Enhancement of the Geospatial Data Model Adoption for Emergency Response
Award Number G10AC00229, Category 6: FGDC Standards Development and Implementation Assistance and Outreach
In 2010, CalOES, in partnership with the Homeland Security Regional Technology Center (RTC) at San Diego State University, was awarded a USGS National Spatial Data Infrastructure (NSDI) Cooperative Agreement Program (CAP) grant in support of the Federal Geographic Data Committee (FGDC). Changing technology, economic conditions, and competing priorities have necessitated many changes to this project over time, however, this report represents the state-of-the-art art in the application of geospatial information to incident management.
The final report describes the adoption of UICDS, the Unified Incident Command Decision Support middleware to achieve geospatial data sharing and interoperability in the emergency management environment. UICDS has emerged as a national standard, developed by the Department of Homeland Security, Directorate of Science and Technology, which occurred at the same time that Department of Homeland Security stopped support for the GeoData Model (GDM) and the San Diego Regional Technology Center was dissolved due to lack of funding. Thus, while this project did not take the path that was originally proposed, the result is a cutting edge description of the relationship and role of geospatial information in emergency management.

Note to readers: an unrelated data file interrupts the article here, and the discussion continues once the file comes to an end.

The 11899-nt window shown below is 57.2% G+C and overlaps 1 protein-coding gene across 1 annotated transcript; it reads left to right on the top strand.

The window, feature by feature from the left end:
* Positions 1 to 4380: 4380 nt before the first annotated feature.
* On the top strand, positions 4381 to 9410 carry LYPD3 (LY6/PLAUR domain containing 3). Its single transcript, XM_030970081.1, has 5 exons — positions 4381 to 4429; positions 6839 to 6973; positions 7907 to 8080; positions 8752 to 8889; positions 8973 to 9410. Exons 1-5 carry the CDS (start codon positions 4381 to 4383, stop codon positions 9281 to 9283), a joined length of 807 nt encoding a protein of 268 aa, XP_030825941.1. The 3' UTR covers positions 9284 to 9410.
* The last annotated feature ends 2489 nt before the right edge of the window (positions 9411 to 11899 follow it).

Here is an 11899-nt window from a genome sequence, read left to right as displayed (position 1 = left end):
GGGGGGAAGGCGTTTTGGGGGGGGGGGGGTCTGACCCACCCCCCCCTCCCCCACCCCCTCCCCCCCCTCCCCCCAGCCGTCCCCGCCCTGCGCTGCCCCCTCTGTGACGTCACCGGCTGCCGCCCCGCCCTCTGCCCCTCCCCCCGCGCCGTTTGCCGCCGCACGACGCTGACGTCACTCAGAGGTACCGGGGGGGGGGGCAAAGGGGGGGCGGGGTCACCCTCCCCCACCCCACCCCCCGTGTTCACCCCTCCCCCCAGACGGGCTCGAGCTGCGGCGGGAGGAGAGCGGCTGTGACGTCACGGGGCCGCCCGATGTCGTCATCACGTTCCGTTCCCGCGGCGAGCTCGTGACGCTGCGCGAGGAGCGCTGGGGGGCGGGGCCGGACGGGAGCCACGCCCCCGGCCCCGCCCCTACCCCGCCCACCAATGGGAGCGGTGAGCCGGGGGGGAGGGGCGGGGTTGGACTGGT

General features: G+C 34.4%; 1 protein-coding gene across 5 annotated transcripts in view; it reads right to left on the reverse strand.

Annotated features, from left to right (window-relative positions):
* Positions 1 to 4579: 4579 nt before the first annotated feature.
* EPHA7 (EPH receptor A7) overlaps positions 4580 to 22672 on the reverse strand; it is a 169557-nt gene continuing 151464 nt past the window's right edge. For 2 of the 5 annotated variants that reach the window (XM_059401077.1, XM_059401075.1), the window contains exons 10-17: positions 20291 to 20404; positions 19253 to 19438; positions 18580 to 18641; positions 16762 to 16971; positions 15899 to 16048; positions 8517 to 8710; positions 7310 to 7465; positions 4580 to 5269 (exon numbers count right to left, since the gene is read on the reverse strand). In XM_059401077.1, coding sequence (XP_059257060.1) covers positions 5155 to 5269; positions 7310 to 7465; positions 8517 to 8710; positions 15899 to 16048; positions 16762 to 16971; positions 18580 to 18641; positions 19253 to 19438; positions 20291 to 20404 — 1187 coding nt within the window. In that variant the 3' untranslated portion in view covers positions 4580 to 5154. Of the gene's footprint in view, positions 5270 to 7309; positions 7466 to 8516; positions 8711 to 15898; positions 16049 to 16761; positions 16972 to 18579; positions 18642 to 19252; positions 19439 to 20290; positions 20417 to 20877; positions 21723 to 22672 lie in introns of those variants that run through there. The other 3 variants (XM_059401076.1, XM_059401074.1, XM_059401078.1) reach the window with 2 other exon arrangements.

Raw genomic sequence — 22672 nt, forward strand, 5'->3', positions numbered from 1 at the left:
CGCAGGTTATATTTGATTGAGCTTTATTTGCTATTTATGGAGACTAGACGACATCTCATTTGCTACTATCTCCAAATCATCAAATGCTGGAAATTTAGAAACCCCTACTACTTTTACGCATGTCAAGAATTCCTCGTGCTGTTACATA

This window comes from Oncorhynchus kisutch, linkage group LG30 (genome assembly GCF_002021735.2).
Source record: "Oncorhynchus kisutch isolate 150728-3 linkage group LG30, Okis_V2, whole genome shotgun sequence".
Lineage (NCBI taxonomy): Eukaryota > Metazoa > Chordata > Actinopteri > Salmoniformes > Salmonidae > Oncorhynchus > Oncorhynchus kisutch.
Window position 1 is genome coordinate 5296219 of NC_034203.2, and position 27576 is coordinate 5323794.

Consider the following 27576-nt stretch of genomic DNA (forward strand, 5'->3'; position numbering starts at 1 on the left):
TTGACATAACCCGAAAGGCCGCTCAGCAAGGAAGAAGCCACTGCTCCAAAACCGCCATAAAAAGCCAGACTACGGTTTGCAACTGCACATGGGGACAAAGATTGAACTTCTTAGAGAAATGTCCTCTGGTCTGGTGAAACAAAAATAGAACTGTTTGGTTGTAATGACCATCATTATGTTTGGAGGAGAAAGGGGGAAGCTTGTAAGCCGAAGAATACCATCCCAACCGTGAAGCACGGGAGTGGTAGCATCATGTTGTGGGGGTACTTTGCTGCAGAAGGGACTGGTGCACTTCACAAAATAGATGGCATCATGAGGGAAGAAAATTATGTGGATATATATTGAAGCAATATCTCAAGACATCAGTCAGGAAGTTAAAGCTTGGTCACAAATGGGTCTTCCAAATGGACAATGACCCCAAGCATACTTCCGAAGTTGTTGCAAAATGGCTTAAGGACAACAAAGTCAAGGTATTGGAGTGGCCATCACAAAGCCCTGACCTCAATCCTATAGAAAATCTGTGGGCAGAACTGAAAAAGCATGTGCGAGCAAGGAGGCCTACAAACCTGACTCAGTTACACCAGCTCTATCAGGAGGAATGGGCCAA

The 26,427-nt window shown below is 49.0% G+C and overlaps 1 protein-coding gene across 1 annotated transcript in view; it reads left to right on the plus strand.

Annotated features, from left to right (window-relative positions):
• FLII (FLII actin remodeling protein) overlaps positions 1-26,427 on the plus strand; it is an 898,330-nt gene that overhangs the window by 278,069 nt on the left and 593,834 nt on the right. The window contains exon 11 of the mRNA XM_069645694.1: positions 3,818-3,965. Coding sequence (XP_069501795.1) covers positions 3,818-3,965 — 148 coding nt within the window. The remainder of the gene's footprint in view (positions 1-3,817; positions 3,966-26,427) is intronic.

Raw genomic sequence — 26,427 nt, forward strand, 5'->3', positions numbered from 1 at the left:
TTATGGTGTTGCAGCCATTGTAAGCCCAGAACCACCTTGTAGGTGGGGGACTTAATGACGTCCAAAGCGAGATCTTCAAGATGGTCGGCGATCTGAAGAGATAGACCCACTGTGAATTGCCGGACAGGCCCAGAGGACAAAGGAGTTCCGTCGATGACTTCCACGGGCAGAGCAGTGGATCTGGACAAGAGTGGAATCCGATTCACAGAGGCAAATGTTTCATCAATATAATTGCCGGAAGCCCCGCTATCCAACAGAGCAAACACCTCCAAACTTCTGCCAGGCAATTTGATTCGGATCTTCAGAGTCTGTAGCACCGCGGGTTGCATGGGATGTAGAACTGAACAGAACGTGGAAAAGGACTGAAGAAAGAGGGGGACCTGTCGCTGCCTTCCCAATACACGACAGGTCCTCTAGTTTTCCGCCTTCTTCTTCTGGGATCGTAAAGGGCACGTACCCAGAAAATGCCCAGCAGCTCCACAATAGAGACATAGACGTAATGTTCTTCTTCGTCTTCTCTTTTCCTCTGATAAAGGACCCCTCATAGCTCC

UICDS operates in the middle of a three-tier conceptualization of information exchange that includes a data layer, an integration layer, and a presentation layer. This project focuses at the interface between the data layer and the integration layer – defining the data that is essential for integration and subsequent exchange among presentation layer applications. The data model presented in the report focuses specifically on the nexus of geospatial information and incident information.
The final report consists of four sections:
• Emergency Management Incident And Geospatial Data Model Concept – page 3
• The Geospatial Data Model for Emergency Management – page 5
• Looking Ahead To Operationalizing The Data Model – page 16
• Project Chronology And Narrative – page 18